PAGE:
Adelsberger said that initially he adjusted well to being let go, in part because it had happened before. But once the new year began, he began to worry about how long he would be out of work and says, "I guess mentally something in me was saying that I still have to provide."
Yet his wife assured him that he was doing just that by taking care of their home. The two evaluated their finances and concluded that they could survive finanancially for a few months more.
"As a society, we believe we're trained" to provide financially, says Adelsberger. "Mentally, I still had some concept of 'This is what I have to do; this is what I need to do.' I felt that way until I had a chance to step back and look at the big picture. But I do know that at some time I'll need to get back to my gig."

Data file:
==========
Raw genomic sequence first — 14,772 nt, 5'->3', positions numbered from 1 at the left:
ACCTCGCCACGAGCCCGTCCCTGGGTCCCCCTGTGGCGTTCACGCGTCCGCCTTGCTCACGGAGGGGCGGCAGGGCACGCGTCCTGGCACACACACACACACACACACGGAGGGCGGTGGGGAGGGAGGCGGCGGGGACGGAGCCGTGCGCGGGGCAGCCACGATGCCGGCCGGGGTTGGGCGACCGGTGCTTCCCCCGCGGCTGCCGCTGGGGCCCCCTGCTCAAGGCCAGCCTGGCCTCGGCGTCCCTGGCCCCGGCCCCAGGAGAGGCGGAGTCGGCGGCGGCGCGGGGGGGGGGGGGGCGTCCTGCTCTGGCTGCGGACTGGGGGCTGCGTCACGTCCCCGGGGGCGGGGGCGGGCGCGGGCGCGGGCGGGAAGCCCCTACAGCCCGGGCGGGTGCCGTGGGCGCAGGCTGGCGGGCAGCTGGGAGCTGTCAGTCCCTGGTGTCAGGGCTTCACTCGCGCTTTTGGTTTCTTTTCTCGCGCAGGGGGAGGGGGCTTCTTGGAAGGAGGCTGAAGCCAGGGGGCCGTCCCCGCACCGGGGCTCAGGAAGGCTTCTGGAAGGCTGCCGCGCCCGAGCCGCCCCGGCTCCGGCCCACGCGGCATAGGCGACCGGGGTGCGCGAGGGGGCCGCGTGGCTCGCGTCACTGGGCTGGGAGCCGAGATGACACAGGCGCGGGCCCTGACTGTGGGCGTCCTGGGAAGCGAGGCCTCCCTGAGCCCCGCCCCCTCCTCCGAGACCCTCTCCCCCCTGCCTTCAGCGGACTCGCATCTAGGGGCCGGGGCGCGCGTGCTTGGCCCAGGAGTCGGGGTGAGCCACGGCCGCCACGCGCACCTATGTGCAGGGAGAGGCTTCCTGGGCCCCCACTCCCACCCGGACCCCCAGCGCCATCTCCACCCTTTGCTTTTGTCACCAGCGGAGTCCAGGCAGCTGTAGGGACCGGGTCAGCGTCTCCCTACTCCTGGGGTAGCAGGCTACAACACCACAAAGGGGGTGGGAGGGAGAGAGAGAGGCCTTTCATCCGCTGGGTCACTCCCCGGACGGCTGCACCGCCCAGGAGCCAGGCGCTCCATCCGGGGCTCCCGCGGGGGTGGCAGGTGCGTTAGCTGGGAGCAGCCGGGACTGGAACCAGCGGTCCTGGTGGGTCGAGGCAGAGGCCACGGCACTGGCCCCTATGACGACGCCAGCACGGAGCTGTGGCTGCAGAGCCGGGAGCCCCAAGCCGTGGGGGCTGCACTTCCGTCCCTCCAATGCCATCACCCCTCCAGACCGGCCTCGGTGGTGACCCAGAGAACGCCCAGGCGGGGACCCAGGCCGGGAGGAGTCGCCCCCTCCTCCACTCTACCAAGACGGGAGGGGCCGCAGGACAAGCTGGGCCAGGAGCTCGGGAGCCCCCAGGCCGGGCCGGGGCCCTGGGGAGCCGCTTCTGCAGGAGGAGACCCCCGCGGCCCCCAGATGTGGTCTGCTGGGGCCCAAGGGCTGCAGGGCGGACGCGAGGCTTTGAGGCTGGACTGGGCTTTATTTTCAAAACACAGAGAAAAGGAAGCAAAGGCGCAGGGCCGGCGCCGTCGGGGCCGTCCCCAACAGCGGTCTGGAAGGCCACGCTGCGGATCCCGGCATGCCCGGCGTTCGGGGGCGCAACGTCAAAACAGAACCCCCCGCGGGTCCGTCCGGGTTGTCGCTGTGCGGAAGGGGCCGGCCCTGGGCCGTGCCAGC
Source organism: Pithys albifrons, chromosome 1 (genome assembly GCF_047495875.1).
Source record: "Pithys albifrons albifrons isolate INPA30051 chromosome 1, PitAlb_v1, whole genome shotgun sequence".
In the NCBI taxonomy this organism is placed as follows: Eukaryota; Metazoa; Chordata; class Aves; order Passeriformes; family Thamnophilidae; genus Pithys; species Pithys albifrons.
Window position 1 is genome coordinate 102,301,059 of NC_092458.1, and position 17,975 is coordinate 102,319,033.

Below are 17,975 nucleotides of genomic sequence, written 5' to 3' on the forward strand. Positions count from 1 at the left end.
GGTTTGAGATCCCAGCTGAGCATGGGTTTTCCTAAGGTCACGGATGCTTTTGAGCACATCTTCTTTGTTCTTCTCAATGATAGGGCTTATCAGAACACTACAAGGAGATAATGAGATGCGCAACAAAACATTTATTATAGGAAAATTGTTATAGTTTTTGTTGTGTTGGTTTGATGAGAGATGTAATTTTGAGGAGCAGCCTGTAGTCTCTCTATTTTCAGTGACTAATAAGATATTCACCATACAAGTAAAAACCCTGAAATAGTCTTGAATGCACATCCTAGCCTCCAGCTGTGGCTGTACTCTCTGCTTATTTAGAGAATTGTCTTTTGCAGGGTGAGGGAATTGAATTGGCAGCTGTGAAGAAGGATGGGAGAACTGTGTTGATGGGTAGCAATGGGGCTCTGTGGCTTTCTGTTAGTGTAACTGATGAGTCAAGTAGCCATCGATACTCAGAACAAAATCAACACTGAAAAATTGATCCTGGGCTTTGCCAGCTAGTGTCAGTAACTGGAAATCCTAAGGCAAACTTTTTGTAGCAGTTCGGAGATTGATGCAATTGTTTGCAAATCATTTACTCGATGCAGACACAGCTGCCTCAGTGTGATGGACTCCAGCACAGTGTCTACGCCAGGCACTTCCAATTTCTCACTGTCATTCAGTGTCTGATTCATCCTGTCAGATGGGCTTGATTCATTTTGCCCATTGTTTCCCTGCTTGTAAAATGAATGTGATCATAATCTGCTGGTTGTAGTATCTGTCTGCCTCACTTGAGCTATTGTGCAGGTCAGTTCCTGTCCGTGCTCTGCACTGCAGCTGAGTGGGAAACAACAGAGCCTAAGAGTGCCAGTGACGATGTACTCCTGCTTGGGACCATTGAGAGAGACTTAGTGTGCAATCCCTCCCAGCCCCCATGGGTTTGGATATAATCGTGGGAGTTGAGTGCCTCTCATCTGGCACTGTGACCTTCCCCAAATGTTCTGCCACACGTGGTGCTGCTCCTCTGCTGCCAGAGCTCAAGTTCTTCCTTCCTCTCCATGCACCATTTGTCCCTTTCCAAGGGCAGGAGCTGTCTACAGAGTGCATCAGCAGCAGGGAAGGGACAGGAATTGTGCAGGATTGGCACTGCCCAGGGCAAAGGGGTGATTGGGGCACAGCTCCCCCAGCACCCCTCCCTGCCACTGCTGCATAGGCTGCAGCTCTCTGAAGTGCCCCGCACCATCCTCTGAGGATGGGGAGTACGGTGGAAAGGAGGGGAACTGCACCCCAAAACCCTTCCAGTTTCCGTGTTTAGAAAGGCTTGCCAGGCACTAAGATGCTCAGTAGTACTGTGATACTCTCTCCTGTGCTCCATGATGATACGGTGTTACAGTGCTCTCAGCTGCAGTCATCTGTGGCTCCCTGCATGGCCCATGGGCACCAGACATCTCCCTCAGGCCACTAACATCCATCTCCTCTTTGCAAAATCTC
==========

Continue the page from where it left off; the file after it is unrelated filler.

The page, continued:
Until then, he's making the best of the time, helping out coaching his elder daughter's lacrosse team, working out at the gym to relieve stress (he's made a few job contacts there) and doing the share of the cooking, which he did when he and Lauren first married.
Plus, he's conjured up a few memorable family moments. Adelsberger said that initially, Audrey understood that he had lost his job. As time wore on, however, it didn't make sense that he was still out of work.
"Daddy, I don't understand," Audrey said. "If you lost your job, just go find it. It's not that hard. I lose stuff all the time."